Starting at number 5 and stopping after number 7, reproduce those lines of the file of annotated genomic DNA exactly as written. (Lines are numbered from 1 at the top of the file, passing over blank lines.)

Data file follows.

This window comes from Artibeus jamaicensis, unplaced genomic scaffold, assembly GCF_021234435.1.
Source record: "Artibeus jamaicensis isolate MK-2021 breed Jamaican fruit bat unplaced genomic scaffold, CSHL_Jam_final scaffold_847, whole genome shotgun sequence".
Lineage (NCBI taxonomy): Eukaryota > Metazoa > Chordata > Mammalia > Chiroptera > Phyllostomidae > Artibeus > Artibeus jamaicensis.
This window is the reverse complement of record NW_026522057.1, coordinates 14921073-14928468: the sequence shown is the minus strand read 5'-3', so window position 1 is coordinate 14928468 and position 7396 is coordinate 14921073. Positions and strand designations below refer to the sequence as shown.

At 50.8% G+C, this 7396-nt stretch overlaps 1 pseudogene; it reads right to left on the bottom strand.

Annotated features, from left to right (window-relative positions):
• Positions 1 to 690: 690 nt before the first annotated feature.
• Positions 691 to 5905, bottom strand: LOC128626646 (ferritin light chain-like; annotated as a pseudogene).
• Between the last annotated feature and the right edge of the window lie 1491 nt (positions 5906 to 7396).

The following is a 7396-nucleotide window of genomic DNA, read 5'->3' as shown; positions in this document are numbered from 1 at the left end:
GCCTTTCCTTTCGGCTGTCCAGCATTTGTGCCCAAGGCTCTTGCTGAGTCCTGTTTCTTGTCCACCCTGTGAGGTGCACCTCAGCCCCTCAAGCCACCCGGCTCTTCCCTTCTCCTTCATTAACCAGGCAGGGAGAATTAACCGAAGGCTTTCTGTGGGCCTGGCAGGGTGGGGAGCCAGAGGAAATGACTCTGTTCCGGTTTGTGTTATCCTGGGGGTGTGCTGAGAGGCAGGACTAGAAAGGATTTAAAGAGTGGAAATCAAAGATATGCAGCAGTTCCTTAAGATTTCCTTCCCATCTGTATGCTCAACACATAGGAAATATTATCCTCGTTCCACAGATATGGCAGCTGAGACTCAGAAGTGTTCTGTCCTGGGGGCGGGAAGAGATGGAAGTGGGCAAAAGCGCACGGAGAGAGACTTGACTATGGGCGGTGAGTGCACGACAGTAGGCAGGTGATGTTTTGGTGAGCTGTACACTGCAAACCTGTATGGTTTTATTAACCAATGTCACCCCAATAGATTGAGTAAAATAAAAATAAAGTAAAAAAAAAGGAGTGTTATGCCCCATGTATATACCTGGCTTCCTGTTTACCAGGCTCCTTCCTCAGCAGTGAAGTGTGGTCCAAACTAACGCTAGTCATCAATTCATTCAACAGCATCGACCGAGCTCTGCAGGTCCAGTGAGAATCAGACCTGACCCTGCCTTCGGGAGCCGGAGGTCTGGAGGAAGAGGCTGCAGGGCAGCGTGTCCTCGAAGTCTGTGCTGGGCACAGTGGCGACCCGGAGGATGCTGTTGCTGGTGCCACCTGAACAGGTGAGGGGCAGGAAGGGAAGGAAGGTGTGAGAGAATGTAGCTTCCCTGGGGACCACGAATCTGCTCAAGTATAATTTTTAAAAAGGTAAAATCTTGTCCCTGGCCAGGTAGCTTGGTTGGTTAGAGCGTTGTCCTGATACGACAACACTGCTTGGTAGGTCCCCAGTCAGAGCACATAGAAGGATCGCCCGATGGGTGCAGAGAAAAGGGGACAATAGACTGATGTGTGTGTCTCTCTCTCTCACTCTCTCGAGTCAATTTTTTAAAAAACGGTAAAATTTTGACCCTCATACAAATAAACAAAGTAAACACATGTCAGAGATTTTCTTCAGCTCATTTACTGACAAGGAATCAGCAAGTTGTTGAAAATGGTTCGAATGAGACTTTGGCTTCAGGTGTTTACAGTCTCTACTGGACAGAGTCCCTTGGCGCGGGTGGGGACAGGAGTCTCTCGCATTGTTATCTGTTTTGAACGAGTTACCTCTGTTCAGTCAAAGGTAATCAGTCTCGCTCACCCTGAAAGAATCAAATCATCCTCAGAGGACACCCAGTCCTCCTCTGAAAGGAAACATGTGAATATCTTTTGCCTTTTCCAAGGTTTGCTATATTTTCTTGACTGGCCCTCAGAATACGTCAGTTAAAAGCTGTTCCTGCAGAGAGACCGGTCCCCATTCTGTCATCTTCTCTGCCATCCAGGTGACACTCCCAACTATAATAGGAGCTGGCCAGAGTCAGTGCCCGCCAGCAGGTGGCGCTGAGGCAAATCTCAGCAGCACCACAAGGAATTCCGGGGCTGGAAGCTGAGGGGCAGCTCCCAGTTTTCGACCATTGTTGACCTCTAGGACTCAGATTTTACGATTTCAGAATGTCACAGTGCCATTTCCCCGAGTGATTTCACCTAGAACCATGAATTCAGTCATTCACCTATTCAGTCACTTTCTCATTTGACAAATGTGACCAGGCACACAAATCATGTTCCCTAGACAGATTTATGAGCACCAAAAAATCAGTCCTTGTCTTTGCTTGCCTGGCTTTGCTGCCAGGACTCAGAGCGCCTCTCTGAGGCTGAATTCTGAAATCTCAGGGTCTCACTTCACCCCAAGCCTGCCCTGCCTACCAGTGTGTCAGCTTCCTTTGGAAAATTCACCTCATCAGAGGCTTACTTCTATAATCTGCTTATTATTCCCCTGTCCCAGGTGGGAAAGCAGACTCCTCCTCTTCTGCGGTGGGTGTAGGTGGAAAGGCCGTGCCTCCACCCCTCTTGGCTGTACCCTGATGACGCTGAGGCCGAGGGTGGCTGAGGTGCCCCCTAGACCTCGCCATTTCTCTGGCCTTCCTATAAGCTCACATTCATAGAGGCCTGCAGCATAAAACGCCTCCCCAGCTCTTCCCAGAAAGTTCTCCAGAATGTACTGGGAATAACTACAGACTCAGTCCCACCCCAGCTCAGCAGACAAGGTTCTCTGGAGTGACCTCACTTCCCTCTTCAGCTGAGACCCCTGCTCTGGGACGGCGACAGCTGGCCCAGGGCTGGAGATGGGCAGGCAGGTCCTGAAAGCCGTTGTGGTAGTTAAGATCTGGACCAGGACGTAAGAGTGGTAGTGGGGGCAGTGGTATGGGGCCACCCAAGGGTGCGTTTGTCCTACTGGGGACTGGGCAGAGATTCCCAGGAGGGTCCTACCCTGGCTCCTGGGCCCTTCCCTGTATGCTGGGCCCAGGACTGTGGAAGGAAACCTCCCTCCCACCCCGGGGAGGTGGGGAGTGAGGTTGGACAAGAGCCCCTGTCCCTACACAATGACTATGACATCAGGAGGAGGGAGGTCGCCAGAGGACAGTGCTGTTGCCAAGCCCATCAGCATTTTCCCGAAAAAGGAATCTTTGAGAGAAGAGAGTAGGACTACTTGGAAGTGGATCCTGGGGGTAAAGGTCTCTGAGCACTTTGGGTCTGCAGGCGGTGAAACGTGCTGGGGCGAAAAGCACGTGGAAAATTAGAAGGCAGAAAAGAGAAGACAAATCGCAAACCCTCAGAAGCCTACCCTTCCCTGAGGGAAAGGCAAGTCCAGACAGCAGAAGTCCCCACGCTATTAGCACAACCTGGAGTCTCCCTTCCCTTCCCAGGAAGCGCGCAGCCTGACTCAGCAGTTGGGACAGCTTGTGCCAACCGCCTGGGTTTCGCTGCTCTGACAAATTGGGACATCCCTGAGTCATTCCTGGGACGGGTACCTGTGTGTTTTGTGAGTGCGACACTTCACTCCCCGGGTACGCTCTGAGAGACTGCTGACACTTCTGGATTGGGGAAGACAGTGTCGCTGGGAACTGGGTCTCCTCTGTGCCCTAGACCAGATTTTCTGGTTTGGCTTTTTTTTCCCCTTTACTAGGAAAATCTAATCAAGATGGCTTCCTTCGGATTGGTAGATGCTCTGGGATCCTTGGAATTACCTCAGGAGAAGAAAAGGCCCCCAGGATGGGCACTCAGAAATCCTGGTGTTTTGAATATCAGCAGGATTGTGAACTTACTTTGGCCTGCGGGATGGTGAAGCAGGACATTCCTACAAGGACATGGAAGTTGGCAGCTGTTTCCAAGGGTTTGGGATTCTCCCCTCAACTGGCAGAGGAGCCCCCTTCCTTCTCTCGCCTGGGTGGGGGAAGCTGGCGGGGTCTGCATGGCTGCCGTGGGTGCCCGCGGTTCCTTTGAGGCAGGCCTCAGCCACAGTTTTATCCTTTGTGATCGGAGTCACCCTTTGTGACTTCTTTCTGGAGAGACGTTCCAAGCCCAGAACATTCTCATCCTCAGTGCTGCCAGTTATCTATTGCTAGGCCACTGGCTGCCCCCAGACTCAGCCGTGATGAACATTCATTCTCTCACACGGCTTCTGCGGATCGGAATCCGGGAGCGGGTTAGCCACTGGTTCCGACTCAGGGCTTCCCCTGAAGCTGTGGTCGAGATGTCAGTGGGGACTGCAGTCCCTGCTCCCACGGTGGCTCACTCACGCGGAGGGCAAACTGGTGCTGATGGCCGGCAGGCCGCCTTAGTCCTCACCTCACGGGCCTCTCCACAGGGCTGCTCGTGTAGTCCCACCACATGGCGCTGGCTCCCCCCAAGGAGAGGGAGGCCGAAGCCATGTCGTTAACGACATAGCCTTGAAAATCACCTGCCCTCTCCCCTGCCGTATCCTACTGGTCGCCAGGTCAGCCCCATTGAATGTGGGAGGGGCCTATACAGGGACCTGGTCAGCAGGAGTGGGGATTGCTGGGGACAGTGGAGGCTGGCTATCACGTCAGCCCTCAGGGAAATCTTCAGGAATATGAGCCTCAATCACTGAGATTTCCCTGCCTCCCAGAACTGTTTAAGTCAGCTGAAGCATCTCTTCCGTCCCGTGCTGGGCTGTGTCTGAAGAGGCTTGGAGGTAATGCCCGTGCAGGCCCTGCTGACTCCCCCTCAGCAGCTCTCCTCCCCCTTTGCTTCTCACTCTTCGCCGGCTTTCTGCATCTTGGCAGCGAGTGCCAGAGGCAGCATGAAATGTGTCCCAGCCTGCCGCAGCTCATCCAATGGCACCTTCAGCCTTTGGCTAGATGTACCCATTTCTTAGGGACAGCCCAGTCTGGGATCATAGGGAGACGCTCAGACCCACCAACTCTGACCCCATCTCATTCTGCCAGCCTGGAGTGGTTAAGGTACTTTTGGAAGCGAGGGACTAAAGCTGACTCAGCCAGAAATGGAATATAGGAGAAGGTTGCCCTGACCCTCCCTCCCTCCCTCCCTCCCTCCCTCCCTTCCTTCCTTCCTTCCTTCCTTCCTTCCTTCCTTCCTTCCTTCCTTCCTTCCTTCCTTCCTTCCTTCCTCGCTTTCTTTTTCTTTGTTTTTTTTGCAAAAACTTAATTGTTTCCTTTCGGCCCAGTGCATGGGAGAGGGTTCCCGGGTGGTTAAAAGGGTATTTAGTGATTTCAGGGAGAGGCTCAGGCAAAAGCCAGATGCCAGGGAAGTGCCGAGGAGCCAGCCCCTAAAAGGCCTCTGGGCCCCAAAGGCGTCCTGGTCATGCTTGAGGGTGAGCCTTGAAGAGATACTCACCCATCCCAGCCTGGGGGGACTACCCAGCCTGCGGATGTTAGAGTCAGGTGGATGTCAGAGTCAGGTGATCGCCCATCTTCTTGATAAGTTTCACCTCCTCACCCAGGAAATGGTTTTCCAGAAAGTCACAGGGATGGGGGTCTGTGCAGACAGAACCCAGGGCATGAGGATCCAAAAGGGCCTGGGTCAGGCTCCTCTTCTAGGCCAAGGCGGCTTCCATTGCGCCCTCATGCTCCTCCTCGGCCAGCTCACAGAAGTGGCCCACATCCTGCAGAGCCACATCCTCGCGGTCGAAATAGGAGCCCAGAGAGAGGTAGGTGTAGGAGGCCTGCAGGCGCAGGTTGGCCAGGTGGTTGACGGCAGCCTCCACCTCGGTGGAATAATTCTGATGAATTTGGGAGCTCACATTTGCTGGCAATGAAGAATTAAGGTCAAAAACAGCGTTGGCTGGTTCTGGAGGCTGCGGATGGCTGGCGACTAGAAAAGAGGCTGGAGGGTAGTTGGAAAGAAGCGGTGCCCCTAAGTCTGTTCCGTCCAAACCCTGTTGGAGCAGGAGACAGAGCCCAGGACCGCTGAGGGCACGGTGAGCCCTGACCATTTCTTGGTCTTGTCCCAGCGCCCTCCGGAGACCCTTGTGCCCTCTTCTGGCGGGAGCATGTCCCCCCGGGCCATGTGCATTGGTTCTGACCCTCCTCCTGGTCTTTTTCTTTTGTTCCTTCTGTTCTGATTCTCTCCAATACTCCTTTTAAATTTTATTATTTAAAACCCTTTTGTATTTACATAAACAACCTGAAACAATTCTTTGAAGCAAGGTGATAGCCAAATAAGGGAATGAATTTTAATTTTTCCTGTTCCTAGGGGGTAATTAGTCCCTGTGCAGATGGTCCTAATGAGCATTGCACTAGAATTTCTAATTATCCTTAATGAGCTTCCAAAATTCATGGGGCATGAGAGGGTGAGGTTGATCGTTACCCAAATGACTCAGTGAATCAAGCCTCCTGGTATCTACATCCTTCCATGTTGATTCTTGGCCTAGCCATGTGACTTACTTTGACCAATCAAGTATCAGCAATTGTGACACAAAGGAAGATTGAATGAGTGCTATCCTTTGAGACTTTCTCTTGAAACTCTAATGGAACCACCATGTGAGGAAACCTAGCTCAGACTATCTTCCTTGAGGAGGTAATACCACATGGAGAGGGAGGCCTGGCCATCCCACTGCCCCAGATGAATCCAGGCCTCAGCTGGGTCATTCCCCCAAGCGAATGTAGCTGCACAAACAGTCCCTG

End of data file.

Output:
At 50.8% G+C, this 7396-nt stretch overlaps 1 pseudogene; it reads right to left on the bottom strand.

Annotated features, from left to right (window-relative positions):
• Positions 1 to 690: 690 nt before the first annotated feature.